Tuesday, May 22, 2018
Details for Gods
Japanese hospitality is famous for its attention to detail. Visiting guests are wowed by free toiletries tea and even a change of clothes in Japanese hotel rooms, the offer of free chopsticks when purchasing take-away food, the pouring of sake till it flows out of the glass, cabbies that open doors for their passengers, bags for umbrellas at the entrance to stores, and even the hooks for bags next to Japanese ATMs and toilets. Japanese hosts, it is claimed, read the minds of their guests to offer them more than they even knew that they wanted.
The kindness of Japanese hosts is wonderful when it is appreciated, but sometimes foreign guests may wish to avoid some of this attention to detail. Customers do not always want wrapping nor till-receipts. Sometimes they may feel embarrassed to put their trash into their host’s hands. Customers, who are unaccustomed to the practice, may not enjoy their host talking in a high pitched voice, nor even being offered a chair to sit down. All the same, these details are often difficult to avoid because, rather than reading their guests minds, Japanese hospitality providers are often just following a preset script. In Japan it is often said that “the customer is God”, and this is often true, but in other countries Gods are spoken to and their commandments obeyed, rather than being the recipients of ritual.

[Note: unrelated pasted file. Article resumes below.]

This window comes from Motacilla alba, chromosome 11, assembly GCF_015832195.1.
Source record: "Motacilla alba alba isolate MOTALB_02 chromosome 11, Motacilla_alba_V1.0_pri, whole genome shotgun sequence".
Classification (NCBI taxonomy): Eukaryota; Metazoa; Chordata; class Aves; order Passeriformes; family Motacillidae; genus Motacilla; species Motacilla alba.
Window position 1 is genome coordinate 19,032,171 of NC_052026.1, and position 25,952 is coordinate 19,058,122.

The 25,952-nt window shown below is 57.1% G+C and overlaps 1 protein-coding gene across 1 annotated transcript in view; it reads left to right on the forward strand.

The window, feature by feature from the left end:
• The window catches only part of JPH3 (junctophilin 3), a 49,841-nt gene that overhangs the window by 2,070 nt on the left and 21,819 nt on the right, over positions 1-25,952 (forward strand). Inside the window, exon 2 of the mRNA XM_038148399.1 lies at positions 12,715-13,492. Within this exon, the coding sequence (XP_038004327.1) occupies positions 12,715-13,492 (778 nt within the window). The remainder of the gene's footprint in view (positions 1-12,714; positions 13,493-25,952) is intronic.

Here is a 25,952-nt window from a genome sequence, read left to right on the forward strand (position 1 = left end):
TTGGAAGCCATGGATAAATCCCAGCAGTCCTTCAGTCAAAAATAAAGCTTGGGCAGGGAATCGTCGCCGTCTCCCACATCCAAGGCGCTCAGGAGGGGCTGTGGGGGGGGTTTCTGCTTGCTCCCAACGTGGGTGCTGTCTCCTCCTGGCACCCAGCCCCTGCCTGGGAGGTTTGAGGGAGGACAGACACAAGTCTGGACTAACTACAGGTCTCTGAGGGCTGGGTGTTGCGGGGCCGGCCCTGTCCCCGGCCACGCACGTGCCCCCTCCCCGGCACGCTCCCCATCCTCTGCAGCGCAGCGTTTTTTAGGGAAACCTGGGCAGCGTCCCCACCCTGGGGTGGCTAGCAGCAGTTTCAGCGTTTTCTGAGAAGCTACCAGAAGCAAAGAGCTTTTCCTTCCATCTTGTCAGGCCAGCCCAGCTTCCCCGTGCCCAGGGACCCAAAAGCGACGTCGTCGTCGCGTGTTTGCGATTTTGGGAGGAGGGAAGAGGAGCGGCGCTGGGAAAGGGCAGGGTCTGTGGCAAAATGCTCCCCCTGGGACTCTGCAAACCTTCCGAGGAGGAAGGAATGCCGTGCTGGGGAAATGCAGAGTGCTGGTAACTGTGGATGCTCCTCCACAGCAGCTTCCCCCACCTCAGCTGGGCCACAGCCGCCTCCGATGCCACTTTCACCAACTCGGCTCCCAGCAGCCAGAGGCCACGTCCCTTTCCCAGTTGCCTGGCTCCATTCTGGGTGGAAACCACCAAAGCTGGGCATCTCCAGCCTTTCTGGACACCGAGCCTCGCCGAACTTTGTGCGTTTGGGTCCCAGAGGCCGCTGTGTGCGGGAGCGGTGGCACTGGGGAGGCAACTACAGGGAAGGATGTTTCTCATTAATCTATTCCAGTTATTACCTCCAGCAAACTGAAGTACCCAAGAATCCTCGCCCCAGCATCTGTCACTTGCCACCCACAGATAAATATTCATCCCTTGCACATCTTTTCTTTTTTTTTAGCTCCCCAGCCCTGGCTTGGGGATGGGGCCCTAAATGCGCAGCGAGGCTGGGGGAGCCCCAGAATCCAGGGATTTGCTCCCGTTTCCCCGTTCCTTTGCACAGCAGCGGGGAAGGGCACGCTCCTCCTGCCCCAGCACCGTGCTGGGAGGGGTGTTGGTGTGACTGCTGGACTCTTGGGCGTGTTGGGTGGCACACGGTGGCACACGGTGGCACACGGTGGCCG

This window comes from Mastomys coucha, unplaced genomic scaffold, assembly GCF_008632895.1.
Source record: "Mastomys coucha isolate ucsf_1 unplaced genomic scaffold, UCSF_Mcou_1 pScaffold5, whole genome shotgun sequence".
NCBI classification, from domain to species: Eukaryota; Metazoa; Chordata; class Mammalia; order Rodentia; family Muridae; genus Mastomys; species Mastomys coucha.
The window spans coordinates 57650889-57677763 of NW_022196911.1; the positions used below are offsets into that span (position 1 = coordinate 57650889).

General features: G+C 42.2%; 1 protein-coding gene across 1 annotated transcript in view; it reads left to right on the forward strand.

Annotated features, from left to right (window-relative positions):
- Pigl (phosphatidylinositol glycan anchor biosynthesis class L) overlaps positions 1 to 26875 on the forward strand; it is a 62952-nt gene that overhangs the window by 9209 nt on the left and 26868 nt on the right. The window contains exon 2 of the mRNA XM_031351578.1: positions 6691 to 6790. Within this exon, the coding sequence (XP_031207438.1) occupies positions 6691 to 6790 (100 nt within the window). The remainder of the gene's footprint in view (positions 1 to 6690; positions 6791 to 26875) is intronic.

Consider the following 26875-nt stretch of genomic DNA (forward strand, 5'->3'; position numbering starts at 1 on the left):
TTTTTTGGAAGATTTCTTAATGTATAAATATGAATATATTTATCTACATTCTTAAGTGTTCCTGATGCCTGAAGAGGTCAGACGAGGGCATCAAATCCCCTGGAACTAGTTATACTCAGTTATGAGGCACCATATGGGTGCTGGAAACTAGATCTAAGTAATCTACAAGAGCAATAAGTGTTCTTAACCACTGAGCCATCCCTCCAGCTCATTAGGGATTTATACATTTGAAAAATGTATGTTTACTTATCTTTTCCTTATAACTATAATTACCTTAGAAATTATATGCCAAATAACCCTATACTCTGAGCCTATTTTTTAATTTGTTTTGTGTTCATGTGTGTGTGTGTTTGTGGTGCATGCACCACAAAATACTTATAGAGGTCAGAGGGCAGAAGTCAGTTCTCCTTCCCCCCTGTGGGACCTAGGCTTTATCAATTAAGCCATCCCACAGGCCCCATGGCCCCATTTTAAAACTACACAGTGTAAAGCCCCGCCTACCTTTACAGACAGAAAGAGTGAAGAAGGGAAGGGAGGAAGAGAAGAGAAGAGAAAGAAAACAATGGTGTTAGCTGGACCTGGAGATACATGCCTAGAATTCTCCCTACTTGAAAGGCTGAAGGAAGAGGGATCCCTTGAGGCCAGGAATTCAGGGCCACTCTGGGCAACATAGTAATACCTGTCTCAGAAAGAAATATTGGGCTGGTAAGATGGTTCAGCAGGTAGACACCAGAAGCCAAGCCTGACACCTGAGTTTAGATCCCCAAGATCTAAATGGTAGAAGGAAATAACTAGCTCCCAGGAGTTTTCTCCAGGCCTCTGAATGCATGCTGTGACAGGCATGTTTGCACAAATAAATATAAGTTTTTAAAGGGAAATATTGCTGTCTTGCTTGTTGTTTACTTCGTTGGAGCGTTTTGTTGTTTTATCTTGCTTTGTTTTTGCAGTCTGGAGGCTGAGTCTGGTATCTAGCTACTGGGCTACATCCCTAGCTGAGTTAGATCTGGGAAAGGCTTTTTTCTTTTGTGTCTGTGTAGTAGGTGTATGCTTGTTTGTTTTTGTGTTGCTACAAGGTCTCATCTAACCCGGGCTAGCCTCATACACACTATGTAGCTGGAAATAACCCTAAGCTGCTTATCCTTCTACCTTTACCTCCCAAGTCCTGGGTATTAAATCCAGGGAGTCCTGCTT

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This blog represents the opinions of the author, Timothy Takemoto, and not the opinions of his employer.